Not just for show

Bruce and Marilyn Barnes have been married for 20 years and have two sons.

“A lot of drivers seem to be mad at the world,” says Bruce Barnes, a 47-year-old owner-operator. “It’s a ‘me’ world. No one out here cares about anyone else.”

Barnes, a Troy, Mo., resident, tries to rectify that by being courteous to customers, fellow drivers and motorists. “Just to smile and say hello makes a huge difference in someone’s day,” he says.

Barnes says his professionalism, courtesy and desire to drive – qualities that have led to achievements in his career, the show truck circuit and as a Trucker Buddy – come from his father, who drove a local gasoline tanker around Troy, Mo. “I could not wait to get up and go with him when I was younger,” says Barnes. “I rode with him as much as I could.”

Before he graduated high school, then-17-year-old Barnes delivered diesel and gasoline to local farmers for the same company his dad drove for, Lincoln Oil Co. For 16 of his 25 years in trucking, Barnes has been leased to Witte Brothers Exchange Inc., a refrigerated freight company.

Those early examples of good behavior set by his dad, ones like sharing the road with other motorists, are obvious to those who know Barnes.

Elmer Riegel, a longtime friend and Witte Brothers colleague, says that Barnes is “one of those people that can take in everything around him and remember it all. I feel like I could trust him with anything.”

Barnes has an eagle-eye as a driver, Riegel adds: “Nothing gets by him.”

One of his biggest rewards has been sharing on and off the road experiences with school children for the last six years. As a Trucker Buddy to a first-grade class at Craig Elementary School in St. Louis, Mo., Barnes helps students with their writing, math and geography by relating their class work to his time on the road.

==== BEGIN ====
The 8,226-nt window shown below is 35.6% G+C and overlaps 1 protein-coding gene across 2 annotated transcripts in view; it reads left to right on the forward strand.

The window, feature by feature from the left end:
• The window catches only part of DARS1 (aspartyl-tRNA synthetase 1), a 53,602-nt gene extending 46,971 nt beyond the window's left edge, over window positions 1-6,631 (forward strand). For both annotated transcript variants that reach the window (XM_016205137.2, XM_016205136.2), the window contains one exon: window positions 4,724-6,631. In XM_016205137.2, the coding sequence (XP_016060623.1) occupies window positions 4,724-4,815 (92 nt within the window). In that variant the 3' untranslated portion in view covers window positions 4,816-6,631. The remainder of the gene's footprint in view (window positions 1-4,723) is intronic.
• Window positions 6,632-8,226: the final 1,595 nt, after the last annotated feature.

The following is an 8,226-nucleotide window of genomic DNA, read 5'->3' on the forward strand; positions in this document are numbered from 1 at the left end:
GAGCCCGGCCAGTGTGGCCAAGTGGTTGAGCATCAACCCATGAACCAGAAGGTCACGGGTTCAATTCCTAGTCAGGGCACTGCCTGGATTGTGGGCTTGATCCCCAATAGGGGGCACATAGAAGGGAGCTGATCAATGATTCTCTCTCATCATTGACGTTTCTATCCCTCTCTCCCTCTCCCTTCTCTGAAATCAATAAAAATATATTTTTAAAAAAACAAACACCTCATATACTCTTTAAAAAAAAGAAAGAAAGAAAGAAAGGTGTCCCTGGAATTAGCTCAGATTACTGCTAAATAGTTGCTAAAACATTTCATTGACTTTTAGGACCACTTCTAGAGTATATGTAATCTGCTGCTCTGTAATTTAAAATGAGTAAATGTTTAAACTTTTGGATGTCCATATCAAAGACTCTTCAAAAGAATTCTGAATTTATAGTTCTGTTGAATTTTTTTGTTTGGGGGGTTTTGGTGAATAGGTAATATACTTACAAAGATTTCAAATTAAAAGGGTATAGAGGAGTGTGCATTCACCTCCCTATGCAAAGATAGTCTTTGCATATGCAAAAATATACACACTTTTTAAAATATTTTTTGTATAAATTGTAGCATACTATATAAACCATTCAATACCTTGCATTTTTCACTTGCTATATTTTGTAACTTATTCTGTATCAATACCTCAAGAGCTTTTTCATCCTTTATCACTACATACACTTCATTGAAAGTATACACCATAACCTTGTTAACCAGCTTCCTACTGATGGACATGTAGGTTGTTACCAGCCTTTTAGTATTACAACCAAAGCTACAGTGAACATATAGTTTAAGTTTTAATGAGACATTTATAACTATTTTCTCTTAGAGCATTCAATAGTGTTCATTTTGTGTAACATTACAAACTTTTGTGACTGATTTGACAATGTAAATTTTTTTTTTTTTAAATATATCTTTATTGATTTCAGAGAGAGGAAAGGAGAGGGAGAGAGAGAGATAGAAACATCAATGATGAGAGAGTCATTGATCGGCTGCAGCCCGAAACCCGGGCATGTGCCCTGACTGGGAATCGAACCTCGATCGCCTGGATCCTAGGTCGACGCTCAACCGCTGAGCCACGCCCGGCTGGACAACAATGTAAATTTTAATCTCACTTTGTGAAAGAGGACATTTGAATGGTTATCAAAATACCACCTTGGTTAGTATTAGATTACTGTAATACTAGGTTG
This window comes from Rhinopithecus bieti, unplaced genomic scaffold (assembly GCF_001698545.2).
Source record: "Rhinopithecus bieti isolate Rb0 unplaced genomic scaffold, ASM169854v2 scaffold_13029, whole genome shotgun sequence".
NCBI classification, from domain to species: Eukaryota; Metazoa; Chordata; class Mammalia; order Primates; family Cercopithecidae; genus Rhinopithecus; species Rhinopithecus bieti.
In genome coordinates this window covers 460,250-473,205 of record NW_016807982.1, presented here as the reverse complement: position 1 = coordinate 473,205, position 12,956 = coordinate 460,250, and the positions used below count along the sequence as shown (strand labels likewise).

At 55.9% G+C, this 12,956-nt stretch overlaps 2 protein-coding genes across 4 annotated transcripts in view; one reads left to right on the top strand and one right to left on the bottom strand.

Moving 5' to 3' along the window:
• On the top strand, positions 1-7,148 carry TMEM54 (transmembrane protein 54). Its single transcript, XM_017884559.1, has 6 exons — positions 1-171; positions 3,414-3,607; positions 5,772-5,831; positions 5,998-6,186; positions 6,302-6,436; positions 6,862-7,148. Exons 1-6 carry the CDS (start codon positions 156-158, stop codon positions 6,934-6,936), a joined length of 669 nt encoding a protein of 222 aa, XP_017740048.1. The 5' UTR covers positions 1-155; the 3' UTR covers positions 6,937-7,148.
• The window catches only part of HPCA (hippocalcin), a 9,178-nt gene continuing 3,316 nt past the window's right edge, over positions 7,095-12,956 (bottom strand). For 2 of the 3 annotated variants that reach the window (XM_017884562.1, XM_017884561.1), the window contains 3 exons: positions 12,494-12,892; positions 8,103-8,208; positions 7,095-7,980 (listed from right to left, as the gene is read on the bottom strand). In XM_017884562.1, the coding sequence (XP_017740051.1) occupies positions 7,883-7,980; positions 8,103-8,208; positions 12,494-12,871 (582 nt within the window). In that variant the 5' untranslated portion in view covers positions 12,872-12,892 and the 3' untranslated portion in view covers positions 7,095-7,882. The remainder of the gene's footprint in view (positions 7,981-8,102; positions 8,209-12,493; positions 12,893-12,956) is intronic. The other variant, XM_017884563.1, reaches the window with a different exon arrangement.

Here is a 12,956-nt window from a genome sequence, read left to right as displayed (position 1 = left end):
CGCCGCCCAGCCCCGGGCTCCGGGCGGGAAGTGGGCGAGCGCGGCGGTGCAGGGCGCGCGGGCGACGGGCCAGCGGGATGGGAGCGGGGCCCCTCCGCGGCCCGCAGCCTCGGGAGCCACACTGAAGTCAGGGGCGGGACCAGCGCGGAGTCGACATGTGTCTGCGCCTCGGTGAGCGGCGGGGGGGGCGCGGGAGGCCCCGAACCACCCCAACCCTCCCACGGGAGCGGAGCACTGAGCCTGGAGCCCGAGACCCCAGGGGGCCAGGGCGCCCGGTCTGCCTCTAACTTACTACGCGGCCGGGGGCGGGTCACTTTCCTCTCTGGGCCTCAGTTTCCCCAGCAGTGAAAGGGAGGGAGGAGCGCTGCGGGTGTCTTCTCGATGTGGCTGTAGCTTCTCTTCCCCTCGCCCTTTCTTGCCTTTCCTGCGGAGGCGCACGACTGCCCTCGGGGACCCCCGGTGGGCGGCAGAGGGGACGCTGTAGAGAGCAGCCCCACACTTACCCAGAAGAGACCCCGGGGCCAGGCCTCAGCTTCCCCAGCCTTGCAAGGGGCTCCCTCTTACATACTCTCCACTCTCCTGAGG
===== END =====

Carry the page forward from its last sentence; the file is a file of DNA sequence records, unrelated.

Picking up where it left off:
His letters describe his loads, including weight and distance to travel. Barnes sends postcards from his stops around the country to show the kids new places, and they write back. “I’ve noticed what a difference it makes in their writing from the start of the year to the end of the year,” he says. “It really helps them to open up to write to someone outside of the class.” As an extra treat for the children, Barnes takes his truck to the school once a year.

Barnes says truck shows are another way he shares his enthusiasm for the industry. “The public realizes the work that we put into our equipment when they get to see our trucks,” he says.

Barnes has won at least eight truck show awards for his convoy gold 2005 Western Star 4900FA. Under the hood it has a 450-hp Mercedes-Benz MBE 4000 engine and a 13-speed Eaton Fuller transmission.

His favorite feature in the truck is the 82-inch Stratosphere sleeper. “We have customized the interior with new door panels, reupholstered seats, wood flooring and cabinets, and chrome accessories throughout,” he says. “I enjoy my XM radio with Bluetooth, 17-inch flat panel television with PlayStation 2, and 17-inch laptop with printer.”

Despite the many trophies his truck has won, it isn’t just for show. Barnes has put 500,000 miles on his Western Star in just three years, hauling reefer freight.